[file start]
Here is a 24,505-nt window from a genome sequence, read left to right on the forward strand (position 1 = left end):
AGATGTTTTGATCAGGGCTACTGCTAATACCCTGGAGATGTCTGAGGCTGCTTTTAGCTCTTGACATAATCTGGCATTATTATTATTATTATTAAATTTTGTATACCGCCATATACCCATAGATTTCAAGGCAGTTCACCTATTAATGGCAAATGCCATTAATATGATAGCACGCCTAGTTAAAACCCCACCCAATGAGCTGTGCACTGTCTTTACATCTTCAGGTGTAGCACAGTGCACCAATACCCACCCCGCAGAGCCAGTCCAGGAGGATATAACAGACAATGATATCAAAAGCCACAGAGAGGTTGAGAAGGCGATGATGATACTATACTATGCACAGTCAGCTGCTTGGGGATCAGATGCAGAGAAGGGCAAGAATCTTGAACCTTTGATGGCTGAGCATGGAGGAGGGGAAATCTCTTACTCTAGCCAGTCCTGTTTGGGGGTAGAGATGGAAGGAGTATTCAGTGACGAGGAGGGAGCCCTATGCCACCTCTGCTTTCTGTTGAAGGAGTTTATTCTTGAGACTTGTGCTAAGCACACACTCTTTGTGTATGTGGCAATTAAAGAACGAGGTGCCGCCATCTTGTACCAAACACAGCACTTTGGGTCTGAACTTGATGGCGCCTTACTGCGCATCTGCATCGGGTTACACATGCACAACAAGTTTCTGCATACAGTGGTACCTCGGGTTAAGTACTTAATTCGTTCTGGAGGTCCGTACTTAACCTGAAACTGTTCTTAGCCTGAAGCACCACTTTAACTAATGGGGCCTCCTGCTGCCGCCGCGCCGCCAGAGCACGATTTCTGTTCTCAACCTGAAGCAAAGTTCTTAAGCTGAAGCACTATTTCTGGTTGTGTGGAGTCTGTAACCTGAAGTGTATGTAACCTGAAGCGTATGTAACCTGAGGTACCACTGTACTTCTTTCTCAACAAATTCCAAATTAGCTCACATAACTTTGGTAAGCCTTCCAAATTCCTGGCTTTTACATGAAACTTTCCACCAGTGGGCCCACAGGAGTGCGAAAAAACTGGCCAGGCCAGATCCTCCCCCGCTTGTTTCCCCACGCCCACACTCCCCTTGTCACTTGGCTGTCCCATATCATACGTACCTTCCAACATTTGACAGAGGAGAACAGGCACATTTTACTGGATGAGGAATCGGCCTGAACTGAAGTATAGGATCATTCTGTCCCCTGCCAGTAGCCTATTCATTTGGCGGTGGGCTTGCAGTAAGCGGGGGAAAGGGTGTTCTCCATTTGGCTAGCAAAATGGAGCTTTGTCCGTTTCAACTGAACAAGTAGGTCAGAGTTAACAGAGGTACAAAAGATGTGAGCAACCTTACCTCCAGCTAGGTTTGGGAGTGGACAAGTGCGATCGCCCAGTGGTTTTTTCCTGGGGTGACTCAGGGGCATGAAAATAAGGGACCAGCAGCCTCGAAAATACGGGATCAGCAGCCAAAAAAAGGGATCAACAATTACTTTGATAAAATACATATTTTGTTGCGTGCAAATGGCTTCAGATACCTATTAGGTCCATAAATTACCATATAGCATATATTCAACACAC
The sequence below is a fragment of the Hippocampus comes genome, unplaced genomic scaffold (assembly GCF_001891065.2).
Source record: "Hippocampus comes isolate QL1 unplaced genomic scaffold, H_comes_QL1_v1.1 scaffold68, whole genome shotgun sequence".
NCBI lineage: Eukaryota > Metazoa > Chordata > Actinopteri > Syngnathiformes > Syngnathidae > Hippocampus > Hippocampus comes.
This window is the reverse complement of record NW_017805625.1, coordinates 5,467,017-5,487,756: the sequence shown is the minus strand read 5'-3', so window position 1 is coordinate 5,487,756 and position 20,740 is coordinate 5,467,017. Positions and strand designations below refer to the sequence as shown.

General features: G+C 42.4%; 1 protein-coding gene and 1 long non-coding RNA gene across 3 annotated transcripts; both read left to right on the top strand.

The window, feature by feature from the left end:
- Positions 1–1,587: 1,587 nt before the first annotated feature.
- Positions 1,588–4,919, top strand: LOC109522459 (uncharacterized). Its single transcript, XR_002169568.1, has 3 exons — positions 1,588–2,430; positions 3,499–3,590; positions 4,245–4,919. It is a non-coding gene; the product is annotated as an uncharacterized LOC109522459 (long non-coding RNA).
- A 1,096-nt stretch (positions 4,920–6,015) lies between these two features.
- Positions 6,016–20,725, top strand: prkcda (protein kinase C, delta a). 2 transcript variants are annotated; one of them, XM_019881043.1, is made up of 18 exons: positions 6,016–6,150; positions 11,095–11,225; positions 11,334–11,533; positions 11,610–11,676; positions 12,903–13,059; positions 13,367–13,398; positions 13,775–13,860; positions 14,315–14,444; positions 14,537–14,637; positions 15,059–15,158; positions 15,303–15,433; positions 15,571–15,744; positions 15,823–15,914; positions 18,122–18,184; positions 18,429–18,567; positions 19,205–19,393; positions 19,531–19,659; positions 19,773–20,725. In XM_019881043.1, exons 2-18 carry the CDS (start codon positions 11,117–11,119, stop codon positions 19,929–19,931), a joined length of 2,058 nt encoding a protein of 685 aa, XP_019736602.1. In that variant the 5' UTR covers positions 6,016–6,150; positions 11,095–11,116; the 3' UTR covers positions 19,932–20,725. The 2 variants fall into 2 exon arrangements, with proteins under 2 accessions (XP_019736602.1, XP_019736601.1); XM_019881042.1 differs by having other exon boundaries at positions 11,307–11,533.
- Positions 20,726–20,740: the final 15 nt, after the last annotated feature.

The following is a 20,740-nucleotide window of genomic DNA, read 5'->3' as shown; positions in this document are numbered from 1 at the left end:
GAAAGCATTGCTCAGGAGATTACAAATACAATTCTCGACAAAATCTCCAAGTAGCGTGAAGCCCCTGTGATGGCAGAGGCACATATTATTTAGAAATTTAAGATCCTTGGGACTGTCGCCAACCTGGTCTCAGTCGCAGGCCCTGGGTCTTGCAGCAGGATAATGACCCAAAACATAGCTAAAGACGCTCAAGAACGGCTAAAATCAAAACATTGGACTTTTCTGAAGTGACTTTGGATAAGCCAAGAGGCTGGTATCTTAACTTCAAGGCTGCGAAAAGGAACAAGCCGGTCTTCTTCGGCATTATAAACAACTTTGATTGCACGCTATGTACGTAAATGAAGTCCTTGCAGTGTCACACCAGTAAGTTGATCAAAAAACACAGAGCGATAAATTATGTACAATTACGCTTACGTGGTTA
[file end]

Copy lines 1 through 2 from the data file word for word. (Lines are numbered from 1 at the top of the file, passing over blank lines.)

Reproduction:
Here is a 24,505-nt window from a genome sequence, read left to right on the forward strand (position 1 = left end):
AGATGTTTTGATCAGGGCTACTGCTAATACCCTGGAGATGTCTGAGGCTGCTTTTAGCTCTTGACATAATCTGGCATTATTATTATTATTATTAAATTTTGTATACCGCCATATACCCATAGATTTCAAGGCAGTTCACCTATTAATGGCAAATGCCATTAATATGATAGCACGCCTAGTTAAAACCCCACCCAATGAGCTGTGCACTGTCTTTACATCTTCAGGTGTAGCACAGTGCACCAATACCCACCCCGCAGAGCCAGTCCAGGAGGATATAACAGACAATGATATCAAAAGCCACAGAGAGGTTGAGAAGGCGATGATGATACTATACTATGCACAGTCAGCTGCTTGGGGATCAGATGCAGAGAAGGGCAAGAATCTTGAACCTTTGATGGCTGAGCATGGAGGAGGGGAAATCTCTTACTCTAGCCAGTCCTGTTTGGGGGTAGAGATGGAAGGAGTATTCAGTGACGAGGAGGGAGCCCTATGCCACCTCTGCTTTCTGTTGAAGGAGTTTATTCTTGAGACTTGTGCTAAGCACACACTCTTTGTGTATGTGGCAATTAAAGAACGAGGTGCCGCCATCTTGTACCAAACACAGCACTTTGGGTCTGAACTTGATGGCGCCTTACTGCGCATCTGCATCGGGTTACACATGCACAACAAGTTTCTGCATACAGTGGTACCTCGGGTTAAGTACTTAATTCGTTCTGGAGGTCCGTACTTAACCTGAAACTGTTCTTAGCCTGAAGCACCACTTTAACTAATGGGGCCTCCTGCTGCCGCCGCGCCGCCAGAGCACGATTTCTGTTCTCAACCTGAAGCAAAGTTCTTAAGCTGAAGCACTATTTCTGGTTGTGTGGAGTCTGTAACCTGAAGTGTATGTAACCTGAAGCGTATGTAACCTGAGGTACCACTGTACTTCTTTCTCAACAAATTCCAAATTAGCTCACATAACTTTGGTAAGCCTTCCAAATTCCTGGCTTTTACATGAAACTTTCCACCAGTGGGCCCACAGGAGTGCGAAAAAACTGGCCAGGCCAGATCCTCCCCCGCTTGTTTCCCCACGCCCACACTCCCCTTGTCACTTGGCTGTCCCATATCATACGTACCTTCCAACATTTGACAGAGGAGAACAGGCACATTTTACTGGATGAGGAATCGGCCTGAACTGAAGTATAGGATCATTCTGTCCCCTGCCAGTAGCCTATTCATTTGGCGGTGGGCTTGCAGTAAGCGGGGGAAAGGGTGTTCTCCATTTGGCTAGCAAAATGGAGCTTTGTCCGTTTCAACTGAACAAGTAGGTCAGAGTTAACAGAGGTACAAAAGATGTGAGCAACCTTACCTCCAGCTAGGTTTGGGAGTGGACAAGTGCGATCGCCCAGTGGTTTTTTCCTGGGGTGACTCAGGGGCATGAAAATAAGGGACCAGCAGCCTCGAAAATACGGGATCAGCAGCCAAAAAAAGGGATCAACAATTACTTTGATAAAATACATATTTTGTTGCGTGCAAATGGCTTCAGATACCTATTAGGTCCATAAATTACCATATAGCATATATTCAACACAC